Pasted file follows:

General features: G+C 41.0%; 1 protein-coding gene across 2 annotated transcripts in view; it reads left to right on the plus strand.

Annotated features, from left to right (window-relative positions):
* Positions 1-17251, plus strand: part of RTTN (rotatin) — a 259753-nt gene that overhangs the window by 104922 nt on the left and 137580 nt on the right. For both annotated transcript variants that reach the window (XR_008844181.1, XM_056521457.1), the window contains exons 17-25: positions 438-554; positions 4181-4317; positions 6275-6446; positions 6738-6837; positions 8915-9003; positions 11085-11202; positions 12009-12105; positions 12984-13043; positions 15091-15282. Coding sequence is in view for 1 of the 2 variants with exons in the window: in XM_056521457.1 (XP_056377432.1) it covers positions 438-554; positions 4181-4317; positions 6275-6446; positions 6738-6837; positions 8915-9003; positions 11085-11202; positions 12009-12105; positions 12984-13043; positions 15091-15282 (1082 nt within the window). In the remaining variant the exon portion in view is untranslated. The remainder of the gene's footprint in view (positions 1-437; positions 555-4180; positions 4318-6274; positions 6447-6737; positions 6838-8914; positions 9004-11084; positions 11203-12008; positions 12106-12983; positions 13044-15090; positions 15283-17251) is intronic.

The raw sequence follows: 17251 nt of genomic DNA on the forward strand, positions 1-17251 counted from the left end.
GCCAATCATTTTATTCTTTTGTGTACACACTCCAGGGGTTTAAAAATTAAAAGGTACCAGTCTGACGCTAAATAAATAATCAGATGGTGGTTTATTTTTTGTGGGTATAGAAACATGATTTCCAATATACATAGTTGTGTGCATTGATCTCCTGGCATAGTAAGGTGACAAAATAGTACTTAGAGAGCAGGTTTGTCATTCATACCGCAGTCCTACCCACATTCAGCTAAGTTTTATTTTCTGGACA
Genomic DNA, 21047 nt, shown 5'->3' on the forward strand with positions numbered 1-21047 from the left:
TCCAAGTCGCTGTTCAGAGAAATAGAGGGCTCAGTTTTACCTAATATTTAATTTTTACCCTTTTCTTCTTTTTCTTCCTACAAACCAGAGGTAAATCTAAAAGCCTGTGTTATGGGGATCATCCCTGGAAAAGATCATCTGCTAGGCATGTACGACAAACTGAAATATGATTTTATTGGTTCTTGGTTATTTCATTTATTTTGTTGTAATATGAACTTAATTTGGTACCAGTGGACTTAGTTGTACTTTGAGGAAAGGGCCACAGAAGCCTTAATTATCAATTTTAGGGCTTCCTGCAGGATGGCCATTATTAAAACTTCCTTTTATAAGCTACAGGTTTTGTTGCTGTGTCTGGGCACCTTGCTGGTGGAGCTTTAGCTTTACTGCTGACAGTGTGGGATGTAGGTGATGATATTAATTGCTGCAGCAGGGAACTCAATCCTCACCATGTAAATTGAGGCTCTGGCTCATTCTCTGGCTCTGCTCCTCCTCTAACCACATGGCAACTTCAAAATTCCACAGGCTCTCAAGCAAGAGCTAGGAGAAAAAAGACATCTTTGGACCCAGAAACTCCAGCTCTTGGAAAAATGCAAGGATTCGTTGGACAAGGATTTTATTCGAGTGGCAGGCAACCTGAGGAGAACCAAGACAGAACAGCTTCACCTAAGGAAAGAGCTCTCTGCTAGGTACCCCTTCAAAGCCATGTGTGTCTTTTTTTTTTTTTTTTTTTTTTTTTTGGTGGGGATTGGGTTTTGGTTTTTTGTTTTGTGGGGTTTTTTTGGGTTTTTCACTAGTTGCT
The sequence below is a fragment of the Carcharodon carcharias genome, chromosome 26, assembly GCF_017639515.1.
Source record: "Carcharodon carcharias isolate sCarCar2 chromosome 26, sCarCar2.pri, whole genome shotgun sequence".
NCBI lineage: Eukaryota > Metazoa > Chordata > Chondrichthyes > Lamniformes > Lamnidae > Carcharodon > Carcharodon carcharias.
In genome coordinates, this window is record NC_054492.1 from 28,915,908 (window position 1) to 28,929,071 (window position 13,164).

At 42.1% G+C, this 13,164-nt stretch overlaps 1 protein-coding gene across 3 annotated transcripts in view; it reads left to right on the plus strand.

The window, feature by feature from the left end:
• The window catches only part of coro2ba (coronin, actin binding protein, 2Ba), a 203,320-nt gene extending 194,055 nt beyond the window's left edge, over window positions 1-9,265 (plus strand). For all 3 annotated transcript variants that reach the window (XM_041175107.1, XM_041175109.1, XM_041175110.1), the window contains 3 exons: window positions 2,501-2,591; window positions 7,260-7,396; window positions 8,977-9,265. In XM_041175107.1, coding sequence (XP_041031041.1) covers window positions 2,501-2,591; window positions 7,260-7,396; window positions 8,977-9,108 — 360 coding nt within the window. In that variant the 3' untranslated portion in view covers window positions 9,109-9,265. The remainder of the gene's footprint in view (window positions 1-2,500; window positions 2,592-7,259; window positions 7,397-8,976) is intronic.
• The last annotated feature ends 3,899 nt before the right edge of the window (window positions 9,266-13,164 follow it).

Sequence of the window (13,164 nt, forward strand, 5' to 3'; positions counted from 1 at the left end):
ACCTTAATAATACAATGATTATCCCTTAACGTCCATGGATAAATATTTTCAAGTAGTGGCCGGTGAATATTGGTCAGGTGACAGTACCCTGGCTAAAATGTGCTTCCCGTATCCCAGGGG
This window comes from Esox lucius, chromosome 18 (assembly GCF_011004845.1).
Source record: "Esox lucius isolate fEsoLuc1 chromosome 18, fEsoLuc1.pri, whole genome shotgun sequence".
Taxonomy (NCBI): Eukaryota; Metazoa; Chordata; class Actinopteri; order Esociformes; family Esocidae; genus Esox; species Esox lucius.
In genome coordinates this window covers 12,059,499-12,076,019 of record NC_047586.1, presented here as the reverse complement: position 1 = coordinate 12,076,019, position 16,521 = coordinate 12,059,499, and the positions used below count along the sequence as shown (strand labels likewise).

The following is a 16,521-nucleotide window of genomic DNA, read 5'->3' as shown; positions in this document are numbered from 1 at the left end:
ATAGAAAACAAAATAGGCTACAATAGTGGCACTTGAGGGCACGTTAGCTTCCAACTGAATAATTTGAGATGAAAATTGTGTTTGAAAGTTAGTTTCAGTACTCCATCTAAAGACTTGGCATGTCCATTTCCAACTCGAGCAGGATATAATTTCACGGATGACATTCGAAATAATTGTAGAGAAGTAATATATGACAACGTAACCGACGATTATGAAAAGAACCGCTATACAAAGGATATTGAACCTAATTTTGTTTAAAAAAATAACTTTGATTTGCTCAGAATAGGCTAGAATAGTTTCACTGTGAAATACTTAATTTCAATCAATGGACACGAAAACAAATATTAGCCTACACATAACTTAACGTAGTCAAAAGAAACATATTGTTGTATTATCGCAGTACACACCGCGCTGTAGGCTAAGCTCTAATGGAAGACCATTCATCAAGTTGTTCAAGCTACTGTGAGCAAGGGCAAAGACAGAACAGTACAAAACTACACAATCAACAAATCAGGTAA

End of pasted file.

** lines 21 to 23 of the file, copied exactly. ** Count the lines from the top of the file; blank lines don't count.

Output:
In genome coordinates this window covers 12,059,499-12,076,019 of record NC_047586.1, presented here as the reverse complement: position 1 = coordinate 12,076,019, position 16,521 = coordinate 12,059,499, and the positions used below count along the sequence as shown (strand labels likewise).

The following is a 16,521-nucleotide window of genomic DNA, read 5'->3' as shown; positions in this document are numbered from 1 at the left end:
ATAGAAAACAAAATAGGCTACAATAGTGGCACTTGAGGGCACGTTAGCTTCCAACTGAATAATTTGAGATGAAAATTGTGTTTGAAAGTTAGTTTCAGTACTCCATCTAAAGACTTGGCATGTCCATTTCCAACTCGAGCAGGATATAATTTCACGGATGACATTCGAAATAATTGTAGAGAAGTAATATATGACAACGTAACCGACGATTATGAAAAGAACCGCTATACAAAGGATATTGAACCTAATTTTGTTTAAAAAAATAACTTTGATTTGCTCAGAATAGGCTAGAATAGTTTCACTGTGAAATACTTAATTTCAATCAATGGACACGAAAACAAATATTAGCCTACACATAACTTAACGTAGTCAAAAGAAACATATTGTTGTATTATCGCAGTACACACCGCGCTGTAGGCTAAGCTCTAATGGAAGACCATTCATCAAGTTGTTCAAGCTACTGTGAGCAAGGGCAAAGACAGAACAGTACAAAACTACACAATCAACAAATCAGGTAA